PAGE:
Pacific Northwest

September, 2012
Regional Report

Plant Pansies

The rule of thumb is to plant winter pansies after September 15, when the weather cools. If you plant too soon and the weather is too hot, pansies will become leggy. Plant them in a well-drained, sunny location.

Divide Perennials

Late-summer is a great time to dig and divide perennials. In fact, many perennials should be divided every 3-5 years. Division is done by uprooting the entire plant with as much of the root ball intact as possible. Generally, the center of the perennial or grass will be dead, but the outer portions will be healthy, resulting in a clump with a doughnut-like appearance. Look for natural splits in the "doughnut" and begin teasing the roots apart into approximately six inch round hunks. If the roots are quite entangled, you can cut the plant into sections using a sharp shovel. Replant and water well. If you have extras you can share them with your friends and neighbors.

Coax Poinsettias into Bloom

Mid-September is the time to bring poinsettia plants indoors and condition them for holiday bloom by providing total darkness for about 16 hours each day. The method I prefer is to set the plant in a bright room for 8 hours and then either put a box over it or put it in a closet for 16 hours. In early December, when the leaf bracts begin to show color, stop the conditioning process and leave the plant in a bright location.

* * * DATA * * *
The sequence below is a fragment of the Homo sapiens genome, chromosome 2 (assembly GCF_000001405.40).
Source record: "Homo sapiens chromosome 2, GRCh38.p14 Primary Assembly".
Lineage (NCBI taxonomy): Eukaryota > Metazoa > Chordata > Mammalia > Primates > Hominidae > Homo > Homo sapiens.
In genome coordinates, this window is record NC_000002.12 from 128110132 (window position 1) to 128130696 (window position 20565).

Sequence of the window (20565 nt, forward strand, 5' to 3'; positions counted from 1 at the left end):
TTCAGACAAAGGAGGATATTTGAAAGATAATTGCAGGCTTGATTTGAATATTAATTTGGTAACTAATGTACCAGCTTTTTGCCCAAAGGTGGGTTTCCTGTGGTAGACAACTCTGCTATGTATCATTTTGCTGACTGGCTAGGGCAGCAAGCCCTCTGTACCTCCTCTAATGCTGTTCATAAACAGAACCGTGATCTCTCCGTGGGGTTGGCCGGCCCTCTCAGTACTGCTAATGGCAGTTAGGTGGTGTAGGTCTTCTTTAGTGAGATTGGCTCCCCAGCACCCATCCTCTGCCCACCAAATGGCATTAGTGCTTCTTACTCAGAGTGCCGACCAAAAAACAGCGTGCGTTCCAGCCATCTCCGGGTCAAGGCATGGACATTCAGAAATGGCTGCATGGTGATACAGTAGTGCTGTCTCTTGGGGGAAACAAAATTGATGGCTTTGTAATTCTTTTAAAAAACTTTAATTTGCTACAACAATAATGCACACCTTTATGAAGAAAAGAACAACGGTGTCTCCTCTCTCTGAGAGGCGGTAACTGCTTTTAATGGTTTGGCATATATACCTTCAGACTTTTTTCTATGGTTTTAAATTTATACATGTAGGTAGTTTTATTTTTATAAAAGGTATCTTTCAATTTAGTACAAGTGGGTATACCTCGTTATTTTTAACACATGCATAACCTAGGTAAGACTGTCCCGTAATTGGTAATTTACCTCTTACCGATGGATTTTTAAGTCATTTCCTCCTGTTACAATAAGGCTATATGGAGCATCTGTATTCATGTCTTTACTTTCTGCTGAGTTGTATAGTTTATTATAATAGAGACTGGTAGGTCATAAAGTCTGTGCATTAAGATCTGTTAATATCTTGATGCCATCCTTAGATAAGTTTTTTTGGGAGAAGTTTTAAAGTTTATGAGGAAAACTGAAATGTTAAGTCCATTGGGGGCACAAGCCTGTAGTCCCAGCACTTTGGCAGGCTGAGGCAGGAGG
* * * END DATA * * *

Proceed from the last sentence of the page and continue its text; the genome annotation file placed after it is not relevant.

Move Houseplants Indoors

Valuable houseplants that have summered outdoors should be groomed and prepared for their return indoors. I bring mine indoors each evening and take them back outside each morning, gradually shortening their outdoor time and increasing the time they spend indoors. After two weeks or so, they're ready to remain inside full time. Some species exhibit leaf loss or browning of leaf edges after being moved indoors. This is usually temporary and improves after plants adjust to lower light and humidity levels indoors.

Cover Compost

As the weather cools and the rains return, cover your compost pile with a tarp to keep the rain off. Too much water will slow the decomposition process. Remove the tarp each time you turn the pile. This will allow fresh air to enter which will keep the pile cooking.

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